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Supreme Court decides test case on age discrimination

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Can an employer still require senior staff to leave at their retirement date asks Howard Robson, Employment Partner.

The Supreme Court in Seldon V Clarkson Wright & Jakes has reached a landmark judgment on this area of law by clarifying the grounds on which age related discrimination might be justified.

The default retirement age was swept away in 2011, since then any retirement must be legally justifiable.  This important case has helped clarify matters but some uncertainty remains.

Mr Seldon was a partner in a law firm and was dismissed at the age of 65.  His contract permitted retirement at that age but he had the benefit of legislation which required the employer to justify retirement due to it being age discriminatory.  The Equality Act 2010 makes age discrimination unlawful except on limited grounds.

There is a distinction between ‘direct’ and ‘indirect’ discrimination.  If an individual is dismissed at a certain age that is ‘direct’ discrimination.  Indirect discrimination occurs when an individual may be unable to achieve say a certain qualification or level of fitness due to their age.

Any employer retiring an individual must show it was appropriate and justifiable within the law. Thus if the employer has a legitimate aim in adopting a retirement age it must show that the dismissal was proportionate to achieving that aim.

The firm argued that the ‘legitimate’ aims were to: avoid disputes over performance; provide promotion opportunities; workforce planning and that having a retirement age would ‘contribute to a congenial and supportive culture’.  After appeals to the Employment Appeal Tribunal and Court of Appeal Mr Seldon pursued the matter further.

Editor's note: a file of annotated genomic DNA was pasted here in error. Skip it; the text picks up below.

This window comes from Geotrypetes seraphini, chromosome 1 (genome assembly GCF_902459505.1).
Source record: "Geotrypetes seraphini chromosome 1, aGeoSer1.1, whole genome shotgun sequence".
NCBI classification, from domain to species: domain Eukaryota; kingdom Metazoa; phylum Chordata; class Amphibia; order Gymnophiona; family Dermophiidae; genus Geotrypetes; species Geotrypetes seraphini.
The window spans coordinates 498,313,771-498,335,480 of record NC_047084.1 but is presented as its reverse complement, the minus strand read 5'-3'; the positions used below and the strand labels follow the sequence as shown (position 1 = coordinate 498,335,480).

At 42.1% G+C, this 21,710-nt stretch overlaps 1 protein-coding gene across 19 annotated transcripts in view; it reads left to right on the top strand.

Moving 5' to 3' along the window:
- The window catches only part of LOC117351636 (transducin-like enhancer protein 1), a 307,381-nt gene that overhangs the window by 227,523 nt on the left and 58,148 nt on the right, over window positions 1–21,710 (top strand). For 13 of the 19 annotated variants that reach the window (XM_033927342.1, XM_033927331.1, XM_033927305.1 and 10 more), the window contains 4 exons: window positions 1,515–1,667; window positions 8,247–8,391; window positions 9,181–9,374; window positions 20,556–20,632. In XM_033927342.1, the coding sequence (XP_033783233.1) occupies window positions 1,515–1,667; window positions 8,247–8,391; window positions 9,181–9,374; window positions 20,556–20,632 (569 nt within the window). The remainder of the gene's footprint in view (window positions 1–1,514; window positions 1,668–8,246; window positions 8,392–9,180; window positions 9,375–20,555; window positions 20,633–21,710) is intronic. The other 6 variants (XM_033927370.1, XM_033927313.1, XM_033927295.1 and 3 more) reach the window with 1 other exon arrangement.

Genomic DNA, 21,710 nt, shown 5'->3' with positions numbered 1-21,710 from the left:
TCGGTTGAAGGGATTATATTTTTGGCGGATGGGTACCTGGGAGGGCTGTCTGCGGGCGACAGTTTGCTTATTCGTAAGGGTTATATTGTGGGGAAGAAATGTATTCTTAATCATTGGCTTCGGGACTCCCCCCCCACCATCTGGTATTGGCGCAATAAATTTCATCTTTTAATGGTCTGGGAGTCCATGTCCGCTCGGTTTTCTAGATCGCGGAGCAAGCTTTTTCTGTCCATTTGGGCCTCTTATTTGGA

The Supreme Court had to decide three issues:

(i)     whether any or all of the reasons for a retirement age were legitimate aims for the purposes of justification of direct age discrimination;

(ii)    whether the firm had to justify both the retirement clause generally and its application to Mr Seldon; and

(iii)   whether the Tribunal was correct to conclude the clause was a proportionate means of achieving any or all of aims of the retirement policy.

In a key element of the decision the Supreme Court decided that different tests should apply for ‘direct’ and ‘indirect” discrimination.  Direct can only be justified if the aims have ‘social policy objectives’ such as being related to employment policy, the labour market or vocational training. The aims of the firm were accepted as legitimate and it was decided that given social policy reasons were shown then the aims were justified subject to the means to achieve them being ‘appropriate and necessary’.

The Supreme Court indicated that a business relying upon a retirement clause would have to justify its existence at the time the retirement was proposed.

The Supreme Court decided that the decision as to whether dismissal was proportionate remains a matter to be decided by the tribunal on the facts.

Whilst establishing a ‘legitimate aim’ may now be easier for employers they must still show that the retirement age is ‘proportionate’ to that aim.

Employers will need to think very carefully about the reasons for a retirement age and also carefully balance the justification at the time of retirement as against the specific impact on the individual. Further case law will doubtless follow on the issue of proportionality in years to come.


This is for information purposes only and is no substitute for, and should not be interpreted as, legal advice.  All content was correct at the time of publishing and we cannot be held responsible for any changes that may invalidate this article.